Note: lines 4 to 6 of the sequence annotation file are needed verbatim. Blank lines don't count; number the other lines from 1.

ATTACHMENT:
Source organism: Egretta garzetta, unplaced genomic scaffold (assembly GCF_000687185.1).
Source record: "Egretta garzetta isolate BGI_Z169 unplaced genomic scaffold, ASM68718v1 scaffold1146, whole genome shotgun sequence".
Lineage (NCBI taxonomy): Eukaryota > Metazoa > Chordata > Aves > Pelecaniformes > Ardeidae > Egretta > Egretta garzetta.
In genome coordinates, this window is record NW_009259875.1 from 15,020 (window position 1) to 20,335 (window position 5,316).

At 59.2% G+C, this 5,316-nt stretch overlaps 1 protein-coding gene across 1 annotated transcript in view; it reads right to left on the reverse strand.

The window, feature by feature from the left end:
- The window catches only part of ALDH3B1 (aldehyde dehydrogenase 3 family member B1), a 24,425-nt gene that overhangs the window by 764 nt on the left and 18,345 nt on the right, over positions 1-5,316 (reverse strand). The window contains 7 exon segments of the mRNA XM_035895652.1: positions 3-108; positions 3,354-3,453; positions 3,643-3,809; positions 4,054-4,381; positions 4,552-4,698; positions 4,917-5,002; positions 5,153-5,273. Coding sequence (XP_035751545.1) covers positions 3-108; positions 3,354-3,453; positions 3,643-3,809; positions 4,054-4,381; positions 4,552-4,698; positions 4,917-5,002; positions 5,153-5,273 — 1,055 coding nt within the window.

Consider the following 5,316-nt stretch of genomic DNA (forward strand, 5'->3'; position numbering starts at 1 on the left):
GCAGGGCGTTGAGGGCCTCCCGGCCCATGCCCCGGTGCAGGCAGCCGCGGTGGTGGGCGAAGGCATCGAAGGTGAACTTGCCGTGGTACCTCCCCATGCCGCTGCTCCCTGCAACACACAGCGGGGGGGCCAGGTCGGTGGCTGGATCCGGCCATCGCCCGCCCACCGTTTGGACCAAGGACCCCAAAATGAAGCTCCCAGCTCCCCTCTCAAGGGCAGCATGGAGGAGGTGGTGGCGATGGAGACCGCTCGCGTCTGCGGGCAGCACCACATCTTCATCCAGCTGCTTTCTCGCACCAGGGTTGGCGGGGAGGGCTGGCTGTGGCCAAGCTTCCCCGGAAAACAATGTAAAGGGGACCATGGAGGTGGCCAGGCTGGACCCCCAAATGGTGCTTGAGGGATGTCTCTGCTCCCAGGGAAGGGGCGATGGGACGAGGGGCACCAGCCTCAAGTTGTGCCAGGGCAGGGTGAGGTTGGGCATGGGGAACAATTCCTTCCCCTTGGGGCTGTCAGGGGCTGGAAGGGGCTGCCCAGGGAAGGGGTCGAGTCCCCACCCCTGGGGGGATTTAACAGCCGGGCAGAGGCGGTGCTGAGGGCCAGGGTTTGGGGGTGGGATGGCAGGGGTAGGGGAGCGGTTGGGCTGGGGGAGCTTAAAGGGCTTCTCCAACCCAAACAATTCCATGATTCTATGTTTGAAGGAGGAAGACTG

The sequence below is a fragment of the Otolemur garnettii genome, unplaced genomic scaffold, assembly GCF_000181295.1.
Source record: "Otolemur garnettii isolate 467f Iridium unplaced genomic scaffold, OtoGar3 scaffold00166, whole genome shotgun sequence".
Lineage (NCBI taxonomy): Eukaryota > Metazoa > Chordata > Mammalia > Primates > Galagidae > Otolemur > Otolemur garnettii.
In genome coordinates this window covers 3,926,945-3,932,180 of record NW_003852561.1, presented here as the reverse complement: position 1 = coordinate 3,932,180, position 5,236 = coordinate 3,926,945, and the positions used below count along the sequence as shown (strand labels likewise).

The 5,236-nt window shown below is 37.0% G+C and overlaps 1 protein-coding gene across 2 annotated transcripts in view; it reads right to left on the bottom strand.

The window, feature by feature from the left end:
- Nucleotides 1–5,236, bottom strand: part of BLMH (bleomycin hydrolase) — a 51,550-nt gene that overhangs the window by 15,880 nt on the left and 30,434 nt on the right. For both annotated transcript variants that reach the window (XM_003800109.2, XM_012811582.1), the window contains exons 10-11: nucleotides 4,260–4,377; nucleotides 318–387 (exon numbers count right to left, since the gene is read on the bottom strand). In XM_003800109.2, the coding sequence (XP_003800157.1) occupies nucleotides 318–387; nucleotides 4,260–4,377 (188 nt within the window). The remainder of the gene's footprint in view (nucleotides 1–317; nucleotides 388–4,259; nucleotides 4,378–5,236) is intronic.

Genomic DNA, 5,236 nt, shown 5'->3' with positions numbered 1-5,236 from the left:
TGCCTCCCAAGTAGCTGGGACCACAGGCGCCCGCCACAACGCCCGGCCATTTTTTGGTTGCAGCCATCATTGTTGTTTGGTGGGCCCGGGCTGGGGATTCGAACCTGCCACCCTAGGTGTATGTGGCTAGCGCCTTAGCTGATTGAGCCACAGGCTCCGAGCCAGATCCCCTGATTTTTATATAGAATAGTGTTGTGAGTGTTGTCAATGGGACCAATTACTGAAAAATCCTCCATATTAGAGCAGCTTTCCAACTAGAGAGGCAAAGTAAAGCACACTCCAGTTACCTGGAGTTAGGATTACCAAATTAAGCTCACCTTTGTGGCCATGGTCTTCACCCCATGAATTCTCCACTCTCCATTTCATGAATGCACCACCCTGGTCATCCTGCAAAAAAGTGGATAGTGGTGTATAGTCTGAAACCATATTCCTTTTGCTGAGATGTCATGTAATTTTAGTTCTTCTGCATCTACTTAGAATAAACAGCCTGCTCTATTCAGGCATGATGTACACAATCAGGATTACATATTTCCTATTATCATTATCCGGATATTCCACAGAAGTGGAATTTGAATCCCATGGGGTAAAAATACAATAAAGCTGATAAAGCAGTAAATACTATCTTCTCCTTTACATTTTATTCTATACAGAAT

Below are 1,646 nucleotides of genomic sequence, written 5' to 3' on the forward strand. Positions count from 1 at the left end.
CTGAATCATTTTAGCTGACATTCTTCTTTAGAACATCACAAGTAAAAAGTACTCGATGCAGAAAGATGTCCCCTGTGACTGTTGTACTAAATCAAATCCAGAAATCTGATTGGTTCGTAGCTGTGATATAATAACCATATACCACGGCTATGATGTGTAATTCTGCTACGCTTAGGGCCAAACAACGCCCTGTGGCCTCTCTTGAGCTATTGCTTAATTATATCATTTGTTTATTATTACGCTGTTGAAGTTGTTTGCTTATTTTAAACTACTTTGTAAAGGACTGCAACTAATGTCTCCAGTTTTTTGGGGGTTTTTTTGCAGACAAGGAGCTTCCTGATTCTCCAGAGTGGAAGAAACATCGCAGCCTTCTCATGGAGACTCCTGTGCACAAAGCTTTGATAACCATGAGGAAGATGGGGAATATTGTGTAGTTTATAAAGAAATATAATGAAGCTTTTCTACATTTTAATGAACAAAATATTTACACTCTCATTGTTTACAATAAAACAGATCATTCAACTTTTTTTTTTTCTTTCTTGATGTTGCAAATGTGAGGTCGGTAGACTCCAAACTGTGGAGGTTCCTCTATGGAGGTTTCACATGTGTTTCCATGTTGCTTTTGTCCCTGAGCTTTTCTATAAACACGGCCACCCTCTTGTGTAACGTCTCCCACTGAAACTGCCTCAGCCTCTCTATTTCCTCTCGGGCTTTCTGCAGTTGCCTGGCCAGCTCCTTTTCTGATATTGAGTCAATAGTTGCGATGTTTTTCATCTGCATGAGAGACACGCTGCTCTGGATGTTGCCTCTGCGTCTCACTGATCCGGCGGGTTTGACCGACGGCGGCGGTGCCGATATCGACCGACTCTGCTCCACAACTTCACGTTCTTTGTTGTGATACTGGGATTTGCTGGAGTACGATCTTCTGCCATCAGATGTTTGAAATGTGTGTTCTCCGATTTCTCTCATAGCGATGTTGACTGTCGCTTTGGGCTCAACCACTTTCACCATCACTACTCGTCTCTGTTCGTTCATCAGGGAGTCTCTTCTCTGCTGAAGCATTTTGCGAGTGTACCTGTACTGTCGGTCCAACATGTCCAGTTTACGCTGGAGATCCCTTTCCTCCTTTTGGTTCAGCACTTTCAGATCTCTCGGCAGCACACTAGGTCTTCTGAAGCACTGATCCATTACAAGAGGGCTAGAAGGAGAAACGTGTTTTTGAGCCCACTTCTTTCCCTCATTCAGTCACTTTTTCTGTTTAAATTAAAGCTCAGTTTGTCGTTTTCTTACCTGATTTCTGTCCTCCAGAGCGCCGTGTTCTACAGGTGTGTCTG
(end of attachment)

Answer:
In genome coordinates, this window is record NW_009259875.1 from 15,020 (window position 1) to 20,335 (window position 5,316).

At 59.2% G+C, this 5,316-nt stretch overlaps 1 protein-coding gene across 1 annotated transcript in view; it reads right to left on the reverse strand.

The window, feature by feature from the left end: